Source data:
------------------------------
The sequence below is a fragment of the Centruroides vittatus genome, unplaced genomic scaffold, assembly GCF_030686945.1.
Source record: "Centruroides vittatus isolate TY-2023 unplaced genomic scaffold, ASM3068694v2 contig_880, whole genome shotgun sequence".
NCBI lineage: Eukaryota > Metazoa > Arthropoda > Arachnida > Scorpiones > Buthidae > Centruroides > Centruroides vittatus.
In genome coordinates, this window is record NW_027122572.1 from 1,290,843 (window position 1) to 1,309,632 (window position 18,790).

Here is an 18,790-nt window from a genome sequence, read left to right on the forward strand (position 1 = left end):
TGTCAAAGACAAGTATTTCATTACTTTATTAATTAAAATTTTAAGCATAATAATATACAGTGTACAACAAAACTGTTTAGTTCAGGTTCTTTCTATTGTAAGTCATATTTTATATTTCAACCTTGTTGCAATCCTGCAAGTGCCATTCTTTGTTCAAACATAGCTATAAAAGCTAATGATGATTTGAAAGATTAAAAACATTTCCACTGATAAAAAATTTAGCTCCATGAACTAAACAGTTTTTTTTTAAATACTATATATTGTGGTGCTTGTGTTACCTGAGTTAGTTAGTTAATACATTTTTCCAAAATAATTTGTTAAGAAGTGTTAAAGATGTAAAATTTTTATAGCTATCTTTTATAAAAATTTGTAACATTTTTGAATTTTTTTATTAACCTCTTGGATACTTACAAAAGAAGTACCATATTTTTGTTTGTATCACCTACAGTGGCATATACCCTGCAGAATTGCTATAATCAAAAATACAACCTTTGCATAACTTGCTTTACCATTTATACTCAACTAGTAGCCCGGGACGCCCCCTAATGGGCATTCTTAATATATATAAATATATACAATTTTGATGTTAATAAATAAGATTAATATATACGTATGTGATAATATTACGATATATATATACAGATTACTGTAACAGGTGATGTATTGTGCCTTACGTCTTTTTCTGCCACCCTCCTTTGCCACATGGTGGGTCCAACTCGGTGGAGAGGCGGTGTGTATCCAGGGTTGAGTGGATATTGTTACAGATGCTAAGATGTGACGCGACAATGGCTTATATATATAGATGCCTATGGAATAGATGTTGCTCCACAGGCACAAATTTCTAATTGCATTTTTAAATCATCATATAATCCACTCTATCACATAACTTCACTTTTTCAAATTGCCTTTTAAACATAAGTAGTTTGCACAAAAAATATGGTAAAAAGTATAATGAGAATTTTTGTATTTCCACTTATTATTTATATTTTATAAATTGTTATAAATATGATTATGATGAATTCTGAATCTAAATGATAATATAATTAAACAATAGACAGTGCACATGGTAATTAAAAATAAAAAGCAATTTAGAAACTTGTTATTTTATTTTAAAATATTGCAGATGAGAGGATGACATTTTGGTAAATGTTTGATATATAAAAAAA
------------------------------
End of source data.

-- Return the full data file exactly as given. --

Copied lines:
The sequence below is a fragment of the Centruroides vittatus genome, unplaced genomic scaffold, assembly GCF_030686945.1.
Source record: "Centruroides vittatus isolate TY-2023 unplaced genomic scaffold, ASM3068694v2 contig_880, whole genome shotgun sequence".
NCBI lineage: Eukaryota > Metazoa > Arthropoda > Arachnida > Scorpiones > Buthidae > Centruroides > Centruroides vittatus.
In genome coordinates, this window is record NW_027122572.1 from 1,290,843 (window position 1) to 1,309,632 (window position 18,790).

Here is an 18,790-nt window from a genome sequence, read left to right on the forward strand (position 1 = left end):
TGTCAAAGACAAGTATTTCATTACTTTATTAATTAAAATTTTAAGCATAATAATATACAGTGTACAACAAAACTGTTTAGTTCAGGTTCTTTCTATTGTAAGTCATATTTTATATTTCAACCTTGTTGCAATCCTGCAAGTGCCATTCTTTGTTCAAACATAGCTATAAAAGCTAATGATGATTTGAAAGATTAAAAACATTTCCACTGATAAAAAATTTAGCTCCATGAACTAAACAGTTTTTTTTTAAATACTATATATTGTGGTGCTTGTGTTACCTGAGTTAGTTAGTTAATACATTTTTCCAAAATAATTTGTTAAGAAGTGTTAAAGATGTAAAATTTTTATAGCTATCTTTTATAAAAATTTGTAACATTTTTGAATTTTTTTATTAACCTCTTGGATACTTACAAAAGAAGTACCATATTTTTGTTTGTATCACCTACAGTGGCATATACCCTGCAGAATTGCTATAATCAAAAATACAACCTTTGCATAACTTGCTTTACCATTTATACTCAACTAGTAGCCCGGGACGCCCCCTAATGGGCATTCTTAATATATATAAATATATACAATTTTGATGTTAATAAATAAGATTAATATATACGTATGTGATAATATTACGATATATATATACAGATTACTGTAACAGGTGATGTATTGTGCCTTACGTCTTTTTCTGCCACCCTCCTTTGCCACATGGTGGGTCCAACTCGGTGGAGAGGCGGTGTGTATCCAGGGTTGAGTGGATATTGTTACAGATGCTAAGATGTGACGCGACAATGGCTTATATATATAGATGCCTATGGAATAGATGTTGCTCCACAGGCACAAATTTCTAATTGCATTTTTAAATCATCATATAATCCACTCTATCACATAACTTCACTTTTTCAAATTGCCTTTTAAACATAAGTAGTTTGCACAAAAAATATGGTAAAAAGTATAATGAGAATTTTTGTATTTCCACTTATTATTTATATTTTATAAATTGTTATAAATATGATTATGATGAATTCTGAATCTAAATGATAATATAATTAAACAATAGACAGTGCACATGGTAATTAAAAATAAAAAGCAATTTAGAAACTTGTTATTTTATTTTAAAATATTGCAGATGAGAGGATGACATTTTGGTAAATGTTTGATATATAAAAAAA